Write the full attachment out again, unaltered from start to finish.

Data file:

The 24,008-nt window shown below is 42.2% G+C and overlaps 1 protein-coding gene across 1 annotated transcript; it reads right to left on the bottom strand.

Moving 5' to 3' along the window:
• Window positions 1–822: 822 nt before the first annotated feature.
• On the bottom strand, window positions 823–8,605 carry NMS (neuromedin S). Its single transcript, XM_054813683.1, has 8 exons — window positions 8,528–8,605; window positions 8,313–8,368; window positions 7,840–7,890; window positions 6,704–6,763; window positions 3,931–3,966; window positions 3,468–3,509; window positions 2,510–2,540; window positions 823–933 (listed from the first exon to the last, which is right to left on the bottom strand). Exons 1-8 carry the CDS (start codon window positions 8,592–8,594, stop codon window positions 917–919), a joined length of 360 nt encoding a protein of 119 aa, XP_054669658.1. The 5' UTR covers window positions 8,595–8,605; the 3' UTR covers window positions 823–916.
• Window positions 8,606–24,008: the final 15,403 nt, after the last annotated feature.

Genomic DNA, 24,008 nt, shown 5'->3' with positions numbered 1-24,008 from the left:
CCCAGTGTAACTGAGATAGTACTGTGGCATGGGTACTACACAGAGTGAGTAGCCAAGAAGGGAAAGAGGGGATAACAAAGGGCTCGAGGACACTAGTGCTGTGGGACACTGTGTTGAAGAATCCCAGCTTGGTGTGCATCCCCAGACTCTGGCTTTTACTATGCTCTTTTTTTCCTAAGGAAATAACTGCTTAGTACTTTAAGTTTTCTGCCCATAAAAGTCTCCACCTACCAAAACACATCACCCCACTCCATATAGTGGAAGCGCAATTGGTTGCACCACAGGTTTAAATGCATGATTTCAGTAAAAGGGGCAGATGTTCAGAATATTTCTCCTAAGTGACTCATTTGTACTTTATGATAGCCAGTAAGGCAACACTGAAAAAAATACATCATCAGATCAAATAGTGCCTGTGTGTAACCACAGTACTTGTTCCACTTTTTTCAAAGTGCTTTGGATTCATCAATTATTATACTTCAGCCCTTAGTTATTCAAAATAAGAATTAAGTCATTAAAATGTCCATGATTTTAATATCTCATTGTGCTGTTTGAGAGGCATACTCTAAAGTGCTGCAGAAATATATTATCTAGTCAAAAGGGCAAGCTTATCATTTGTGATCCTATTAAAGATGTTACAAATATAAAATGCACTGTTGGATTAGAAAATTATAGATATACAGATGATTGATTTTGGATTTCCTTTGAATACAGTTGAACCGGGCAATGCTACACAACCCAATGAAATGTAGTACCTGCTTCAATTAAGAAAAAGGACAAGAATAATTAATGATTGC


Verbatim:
The 24,008-nt window shown below is 42.2% G+C and overlaps 1 protein-coding gene across 1 annotated transcript; it reads right to left on the bottom strand.

Moving 5' to 3' along the window:
• Window positions 1–822: 822 nt before the first annotated feature.
• On the bottom strand, window positions 823–8,605 carry NMS (neuromedin S). Its single transcript, XM_054813683.1, has 8 exons — window positions 8,528–8,605; window positions 8,313–8,368; window positions 7,840–7,890; window positions 6,704–6,763; window positions 3,931–3,966; window positions 3,468–3,509; window positions 2,510–2,540; window positions 823–933 (listed from the first exon to the last, which is right to left on the bottom strand). Exons 1-8 carry the CDS (start codon window positions 8,592–8,594, stop codon window positions 917–919), a joined length of 360 nt encoding a protein of 119 aa, XP_054669658.1. The 5' UTR covers window positions 8,595–8,605; the 3' UTR covers window positions 823–916.
• Window positions 8,606–24,008: the final 15,403 nt, after the last annotated feature.

Genomic DNA, 24,008 nt, shown 5'->3' with positions numbered 1-24,008 from the left:
CCCAGTGTAACTGAGATAGTACTGTGGCATGGGTACTACACAGAGTGAGTAGCCAAGAAGGGAAAGAGGGGATAACAAAGGGCTCGAGGACACTAGTGCTGTGGGACACTGTGTTGAAGAATCCCAGCTTGGTGTGCATCCCCAGACTCTGGCTTTTACTATGCTCTTTTTTTCCTAAGGAAATAACTGCTTAGTACTTTAAGTTTTCTGCCCATAAAAGTCTCCACCTACCAAAACACATCACCCCACTCCATATAGTGGAAGCGCAATTGGTTGCACCACAGGTTTAAATGCATGATTTCAGTAAAAGGGGCAGATGTTCAGAATATTTCTCCTAAGTGACTCATTTGTACTTTATGATAGCCAGTAAGGCAACACTGAAAAAAATACATCATCAGATCAAATAGTGCCTGTGTGTAACCACAGTACTTGTTCCACTTTTTTCAAAGTGCTTTGGATTCATCAATTATTATACTTCAGCCCTTAGTTATTCAAAATAAGAATTAAGTCATTAAAATGTCCATGATTTTAATATCTCATTGTGCTGTTTGAGAGGCATACTCTAAAGTGCTGCAGAAATATATTATCTAGTCAAAAGGGCAAGCTTATCATTTGTGATCCTATTAAAGATGTTACAAATATAAAATGCACTGTTGGATTAGAAAATTATAGATATACAGATGATTGATTTTGGATTTCCTTTGAATACAGTTGAACCGGGCAATGCTACACAACCCAATGAAATGTAGTACCTGCTTCAATTAAGAAAAAGGACAAGAATAATTAATGATTGC